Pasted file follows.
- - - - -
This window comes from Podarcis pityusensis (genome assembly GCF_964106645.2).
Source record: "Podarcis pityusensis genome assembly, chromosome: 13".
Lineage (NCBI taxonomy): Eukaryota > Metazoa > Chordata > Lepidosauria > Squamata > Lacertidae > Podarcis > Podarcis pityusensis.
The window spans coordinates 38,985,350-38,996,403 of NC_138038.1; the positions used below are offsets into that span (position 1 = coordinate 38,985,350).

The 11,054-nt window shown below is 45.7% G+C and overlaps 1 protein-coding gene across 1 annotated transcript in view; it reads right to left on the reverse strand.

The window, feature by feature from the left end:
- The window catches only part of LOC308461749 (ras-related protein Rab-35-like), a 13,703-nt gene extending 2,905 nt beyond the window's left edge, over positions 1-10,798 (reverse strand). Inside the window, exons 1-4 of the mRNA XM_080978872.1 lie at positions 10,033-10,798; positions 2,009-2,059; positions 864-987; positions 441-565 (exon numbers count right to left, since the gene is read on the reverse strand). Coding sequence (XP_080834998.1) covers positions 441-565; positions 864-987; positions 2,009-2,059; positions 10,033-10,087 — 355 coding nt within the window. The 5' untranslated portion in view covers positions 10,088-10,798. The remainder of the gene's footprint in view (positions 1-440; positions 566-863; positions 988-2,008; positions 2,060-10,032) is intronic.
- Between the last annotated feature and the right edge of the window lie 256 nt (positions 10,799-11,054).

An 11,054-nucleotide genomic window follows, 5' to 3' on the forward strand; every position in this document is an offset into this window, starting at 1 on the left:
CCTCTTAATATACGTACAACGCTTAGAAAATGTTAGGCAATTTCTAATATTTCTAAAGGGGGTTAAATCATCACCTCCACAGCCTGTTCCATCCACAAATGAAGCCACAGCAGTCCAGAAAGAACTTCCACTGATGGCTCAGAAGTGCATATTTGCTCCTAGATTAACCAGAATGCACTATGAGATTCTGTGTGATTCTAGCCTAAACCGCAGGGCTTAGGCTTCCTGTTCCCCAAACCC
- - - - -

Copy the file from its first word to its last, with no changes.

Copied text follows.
This window comes from Podarcis pityusensis (genome assembly GCF_964106645.2).
Source record: "Podarcis pityusensis genome assembly, chromosome: 13".
Lineage (NCBI taxonomy): Eukaryota > Metazoa > Chordata > Lepidosauria > Squamata > Lacertidae > Podarcis > Podarcis pityusensis.
The window spans coordinates 38,985,350-38,996,403 of NC_138038.1; the positions used below are offsets into that span (position 1 = coordinate 38,985,350).

The 11,054-nt window shown below is 45.7% G+C and overlaps 1 protein-coding gene across 1 annotated transcript in view; it reads right to left on the reverse strand.

The window, feature by feature from the left end:
- The window catches only part of LOC308461749 (ras-related protein Rab-35-like), a 13,703-nt gene extending 2,905 nt beyond the window's left edge, over positions 1-10,798 (reverse strand). Inside the window, exons 1-4 of the mRNA XM_080978872.1 lie at positions 10,033-10,798; positions 2,009-2,059; positions 864-987; positions 441-565 (exon numbers count right to left, since the gene is read on the reverse strand). Coding sequence (XP_080834998.1) covers positions 441-565; positions 864-987; positions 2,009-2,059; positions 10,033-10,087 — 355 coding nt within the window. The 5' untranslated portion in view covers positions 10,088-10,798. The remainder of the gene's footprint in view (positions 1-440; positions 566-863; positions 988-2,008; positions 2,060-10,032) is intronic.
- Between the last annotated feature and the right edge of the window lie 256 nt (positions 10,799-11,054).

An 11,054-nucleotide genomic window follows, 5' to 3' on the forward strand; every position in this document is an offset into this window, starting at 1 on the left:
CCTCTTAATATACGTACAACGCTTAGAAAATGTTAGGCAATTTCTAATATTTCTAAAGGGGGTTAAATCATCACCTCCACAGCCTGTTCCATCCACAAATGAAGCCACAGCAGTCCAGAAAGAACTTCCACTGATGGCTCAGAAGTGCATATTTGCTCCTAGATTAACCAGAATGCACTATGAGATTCTGTGTGATTCTAGCCTAAACCGCAGGGCTTAGGCTTCCTGTTCCCCAAACCC